From next month, 2,000 people with learning difficulties and up to 1,500 people with mental health conditions will be guaranteed ATW funding.

Shaw said a “disappointingly low number of people with severe mental health conditions or learning disabilities” were receiving ATW funding, and the government recognised it needed to do more to help them find and stay in work.

Last year, more than 32,000 disabled people received ATW funding to provide support in the workplace, but the latest figures show that fewer than one per cent gave mental health as their main impairment.

The government has promised to double the ATW budget to £138 million by 2013/14.

Shaw announced the targets at a House of Commons exhibition to mark the 40th anniversary of the passing of the Chronically Sick and Disabled Persons Act.
New improvements to equality bill, but concerns remain

New legal duties to provide accessible information should be a “major step forward” for blind and partially-sighted people and others with “print disabilities”, according to a disabled peer.

Lord [Colin] Low was speaking after the government introduced a new amendment to its equality bill, as the bill completed its report stage in the House of Lords.

The new duty makes it clear that businesses and public bodies would have to take “reasonable steps” to provide information in an accessible format so as to avoid disabled people being placed at a “substantial disadvantage”.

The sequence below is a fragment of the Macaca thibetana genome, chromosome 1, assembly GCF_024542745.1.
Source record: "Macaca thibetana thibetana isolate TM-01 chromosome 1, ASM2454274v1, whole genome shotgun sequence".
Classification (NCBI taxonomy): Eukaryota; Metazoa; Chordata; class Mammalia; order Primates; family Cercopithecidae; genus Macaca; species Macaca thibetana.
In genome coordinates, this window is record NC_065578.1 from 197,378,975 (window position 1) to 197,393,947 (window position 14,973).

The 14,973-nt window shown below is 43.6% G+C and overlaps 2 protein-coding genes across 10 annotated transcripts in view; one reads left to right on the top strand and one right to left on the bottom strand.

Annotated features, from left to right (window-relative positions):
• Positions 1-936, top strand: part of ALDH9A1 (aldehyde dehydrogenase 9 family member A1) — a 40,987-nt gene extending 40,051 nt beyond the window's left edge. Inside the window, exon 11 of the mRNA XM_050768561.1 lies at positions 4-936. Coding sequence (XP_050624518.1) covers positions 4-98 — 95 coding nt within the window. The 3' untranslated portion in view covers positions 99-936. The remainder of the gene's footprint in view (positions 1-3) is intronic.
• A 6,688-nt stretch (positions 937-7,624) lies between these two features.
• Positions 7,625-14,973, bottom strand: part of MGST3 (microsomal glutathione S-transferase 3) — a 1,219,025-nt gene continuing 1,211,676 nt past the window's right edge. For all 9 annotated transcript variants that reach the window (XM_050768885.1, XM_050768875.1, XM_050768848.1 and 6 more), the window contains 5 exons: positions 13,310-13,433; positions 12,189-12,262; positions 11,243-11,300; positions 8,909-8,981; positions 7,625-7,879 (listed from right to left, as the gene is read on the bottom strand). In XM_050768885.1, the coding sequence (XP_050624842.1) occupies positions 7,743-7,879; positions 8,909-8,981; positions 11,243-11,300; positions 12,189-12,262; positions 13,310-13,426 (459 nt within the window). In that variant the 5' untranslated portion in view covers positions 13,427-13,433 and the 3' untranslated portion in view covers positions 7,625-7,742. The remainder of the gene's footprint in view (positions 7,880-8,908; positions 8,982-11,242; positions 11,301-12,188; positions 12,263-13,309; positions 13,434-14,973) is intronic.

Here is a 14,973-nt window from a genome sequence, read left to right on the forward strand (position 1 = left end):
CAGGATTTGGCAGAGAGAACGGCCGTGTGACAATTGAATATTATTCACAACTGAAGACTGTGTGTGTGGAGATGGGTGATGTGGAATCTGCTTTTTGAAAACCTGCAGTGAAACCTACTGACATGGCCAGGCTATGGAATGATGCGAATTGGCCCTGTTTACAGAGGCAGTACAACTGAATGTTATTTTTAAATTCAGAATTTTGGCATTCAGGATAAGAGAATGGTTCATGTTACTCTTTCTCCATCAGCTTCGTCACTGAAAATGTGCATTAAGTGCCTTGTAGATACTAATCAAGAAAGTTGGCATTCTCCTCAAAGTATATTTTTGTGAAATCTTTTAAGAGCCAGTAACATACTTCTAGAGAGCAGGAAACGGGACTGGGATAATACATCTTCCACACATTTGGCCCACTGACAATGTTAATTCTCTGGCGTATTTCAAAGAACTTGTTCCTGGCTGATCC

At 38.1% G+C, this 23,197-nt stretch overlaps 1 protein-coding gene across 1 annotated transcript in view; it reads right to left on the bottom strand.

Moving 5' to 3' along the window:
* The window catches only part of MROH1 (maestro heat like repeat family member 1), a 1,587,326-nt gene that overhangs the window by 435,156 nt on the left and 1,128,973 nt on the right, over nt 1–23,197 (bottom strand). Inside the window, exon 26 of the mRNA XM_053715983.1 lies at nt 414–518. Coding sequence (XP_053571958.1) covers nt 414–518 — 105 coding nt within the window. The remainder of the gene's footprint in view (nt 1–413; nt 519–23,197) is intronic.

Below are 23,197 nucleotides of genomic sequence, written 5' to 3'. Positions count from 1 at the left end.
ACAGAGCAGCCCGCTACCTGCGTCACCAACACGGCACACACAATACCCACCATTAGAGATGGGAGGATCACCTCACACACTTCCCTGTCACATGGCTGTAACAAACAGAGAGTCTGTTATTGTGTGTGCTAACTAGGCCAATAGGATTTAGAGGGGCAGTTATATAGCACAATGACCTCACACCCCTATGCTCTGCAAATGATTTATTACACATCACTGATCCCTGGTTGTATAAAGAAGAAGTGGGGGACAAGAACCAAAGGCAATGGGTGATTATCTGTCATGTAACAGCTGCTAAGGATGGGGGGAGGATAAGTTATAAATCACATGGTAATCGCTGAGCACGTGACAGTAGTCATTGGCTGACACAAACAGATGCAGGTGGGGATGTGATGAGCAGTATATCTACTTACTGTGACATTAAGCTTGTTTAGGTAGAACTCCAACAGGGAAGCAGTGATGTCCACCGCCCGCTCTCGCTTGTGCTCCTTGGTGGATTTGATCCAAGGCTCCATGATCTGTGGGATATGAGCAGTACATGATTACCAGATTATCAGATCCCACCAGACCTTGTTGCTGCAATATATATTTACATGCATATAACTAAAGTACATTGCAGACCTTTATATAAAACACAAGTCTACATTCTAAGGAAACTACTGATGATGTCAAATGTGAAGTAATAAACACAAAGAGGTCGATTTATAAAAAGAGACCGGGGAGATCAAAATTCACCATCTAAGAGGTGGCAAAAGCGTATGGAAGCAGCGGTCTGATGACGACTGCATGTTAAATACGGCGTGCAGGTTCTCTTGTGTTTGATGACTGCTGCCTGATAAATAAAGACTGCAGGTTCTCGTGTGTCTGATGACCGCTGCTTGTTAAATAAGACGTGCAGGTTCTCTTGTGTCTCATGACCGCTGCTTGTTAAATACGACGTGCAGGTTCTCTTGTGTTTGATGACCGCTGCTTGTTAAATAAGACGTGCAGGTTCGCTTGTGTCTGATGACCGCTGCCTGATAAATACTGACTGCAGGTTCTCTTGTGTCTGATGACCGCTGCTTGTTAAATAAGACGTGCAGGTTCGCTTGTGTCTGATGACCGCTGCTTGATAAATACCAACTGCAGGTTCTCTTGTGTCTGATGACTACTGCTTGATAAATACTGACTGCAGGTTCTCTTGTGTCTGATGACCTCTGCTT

Baroness Thornton, for the government, said: “It is important that all kinds of organisations consider the information they provide to their audiences and what steps they may need to take to bring themselves into line with the duty.”

She said the amendment “could be a turning point for people with information disabilities”.

Lord Low said the move was “potentially a major step forward for anyone with a print disability of any kind” and provides “a much more solid basis for robust enforcement action by regulators, advocacy organisations and disabled people themselves”.

He said that businesses and public sector bodies would now “need to think carefully about what they need to do to comply with this duty and promptly take action, as I expect this duty to be vigorously enforced”.

The government also accepted two other amendments that should strengthen disabled people’s protection from discrimination.

One set of amendments, introduced by Baroness Wilkins, would strengthen the duty to provide reasonable adjustments in education – making it clear that the duty is “anticipatory”, so schools would have to predict the adjustments that future disabled pupils might need, rather than just reacting to a request from an individual pupil.

The other amendment defines the term “substantial disadvantage” – when dealing with the duty to make reasonable adjustments – as “more than minor or trivial”.

Caroline Ellis, joint deputy chief executive of RADAR, welcomed the three changes and said there had been “major progress” on the bill in recent weeks.

But she said there were still major concerns around the bill’s public sector duties to promote equality, which were currently “vague and unenforceable” and would lead to legal challenges if not tightened by the government.

She said there was a “very real risk” that the duties would be weaker than the current disability equality duty.

Meanwhile, the government’s personal care at home bill completed its committee stage in the Lords. Its report stage is due on 17 March.